Advertisement
YOU ARE HERE: LAT HomeCollectionsWhite House Spokesman
IN THE NEWS

White House Spokesman

FEATURED ARTICLES
NEWS
April 13, 1988 | PAUL HOUSTON, Times Staff Writer
White House spokesman Marlin Fitzwater called it "a damned outrage" Tuesday that his predecessor, Larry Speakes, had attributed fake quotes to President Reagan on at least three occasions. Fitzwater, clearly concerned about his own reputation for truthfulness, blistered Speakes at his daily news briefing for having "cast aspersions on the presidency and on my position."
ARTICLES BY DATE
NEWS
February 10, 2011 | By Michael Muskal, Los Angeles Times
The White House said on Monday that there has been some progress in discussions to resolve Egypt's political crisis, but insisted concrete actions were needed. As protests in Cairo prepared to enter the third week, President Obama told reporters there has been progress among those negotiating what lies ahead for Egypt. "Obviously Egypt has to negotiate a path and they're making progress," said Obama after completing a speech to the U.S. Chamber of Commerce. Briefing reporters later, White House spokesman Robert Gibbs said the United States "policy toward Egypt is we watch and we are strongly encouraging the process of meaningful change ?
Advertisement
NEWS
January 13, 1987 | JAMES GERSTENZANG, Times Staff Writer
President Reagan on Monday named a replacement for Larry Speakes, the chief spokesman for the White House. He gave the job to Marlin Fitzwater, who served as deputy presidential press secretary before his most recent job as press secretary to Vice President George Bush. "It's obvious that the President wanted an anchorman type--thin, with a lot of hair," said the red-nosed, cigar-smoking Fitzwater, who is distinctly not thin and quite bald.
NEWS
February 10, 2011 | By Michael A. Memoli and Michael Muskal, Los Angeles Times
Reporting from Marquette, Mich., and Los Angeles President Obama, who earlier Thursday called for an orderly transition in Egypt, will meet with his national security team to discuss the situation when he returns to the White House tonight, officials said. Aboard Air Force One, Obama watched President Hosni Mubarak tell Egypt that he was staying in office until elections in September, but would transfer some authority to his new vice president, Omar Suleiman. Mubarak's televised speech was less than many protesters in Tahrir Square had sought.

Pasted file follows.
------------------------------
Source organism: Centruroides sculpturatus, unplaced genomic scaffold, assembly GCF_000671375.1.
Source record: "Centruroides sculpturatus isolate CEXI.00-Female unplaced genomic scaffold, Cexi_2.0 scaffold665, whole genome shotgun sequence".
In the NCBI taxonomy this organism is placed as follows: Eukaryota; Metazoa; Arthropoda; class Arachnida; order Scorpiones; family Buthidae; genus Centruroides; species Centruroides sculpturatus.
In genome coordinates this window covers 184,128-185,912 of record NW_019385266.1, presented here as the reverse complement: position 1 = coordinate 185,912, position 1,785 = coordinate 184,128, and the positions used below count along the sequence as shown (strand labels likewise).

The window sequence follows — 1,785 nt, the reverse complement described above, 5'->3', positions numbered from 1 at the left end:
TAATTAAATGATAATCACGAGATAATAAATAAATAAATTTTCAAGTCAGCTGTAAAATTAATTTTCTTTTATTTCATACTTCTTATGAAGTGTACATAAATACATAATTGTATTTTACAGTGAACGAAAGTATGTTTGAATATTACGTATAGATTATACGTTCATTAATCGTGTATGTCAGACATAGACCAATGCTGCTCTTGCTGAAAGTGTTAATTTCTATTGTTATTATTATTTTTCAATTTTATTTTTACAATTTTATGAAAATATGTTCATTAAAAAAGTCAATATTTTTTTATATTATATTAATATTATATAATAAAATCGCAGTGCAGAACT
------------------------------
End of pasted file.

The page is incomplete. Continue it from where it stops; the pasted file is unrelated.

NEWS
August 8, 1995 | NORMAN KEMPSTER, TIMES STAFF WRITER
President Clinton huddled with his top foreign policy advisers Monday to search for ways to use a bloody Croatian army offensive as a springboard for a new diplomatic effort to end the ethnic conflict in neighboring Bosnia-Herzegovina.
NEWS
January 19, 1991 | From Times Wire Services
President Vytautas Landsbergis said Friday he had received U.S. assurance of support for his Baltic republic, which is trying to buck a crackdown by Soviet troops. In Washington, President Bush told a news conference he had spoken with Soviet President Mikhail S. Gorbachev and called for a peaceful solution in the Baltics. The Soviet actions in Lithuania had prompted the Administration to reconsider a planned summit meeting between President Bush and Gorbachev in Moscow Feb. 11-13.
NEWS
December 16, 1990 | DANIEL WILLIAMS and DOYLE McMANUS, TIMES STAFF WRITERS
The Iraqi government rejected all dates offered by President Bush for talks in Baghdad and made it clear Saturday that, in any case, Iraq does not want to talk about the same things that Washington does. A communique from the Revolutionary Command Council, Iraqi leader Saddam Hussein's inner circle, accused Bush of trying to impose a schedule on Iraq. The statement said that, in talks with Washington, Iraq would not discuss any U.N.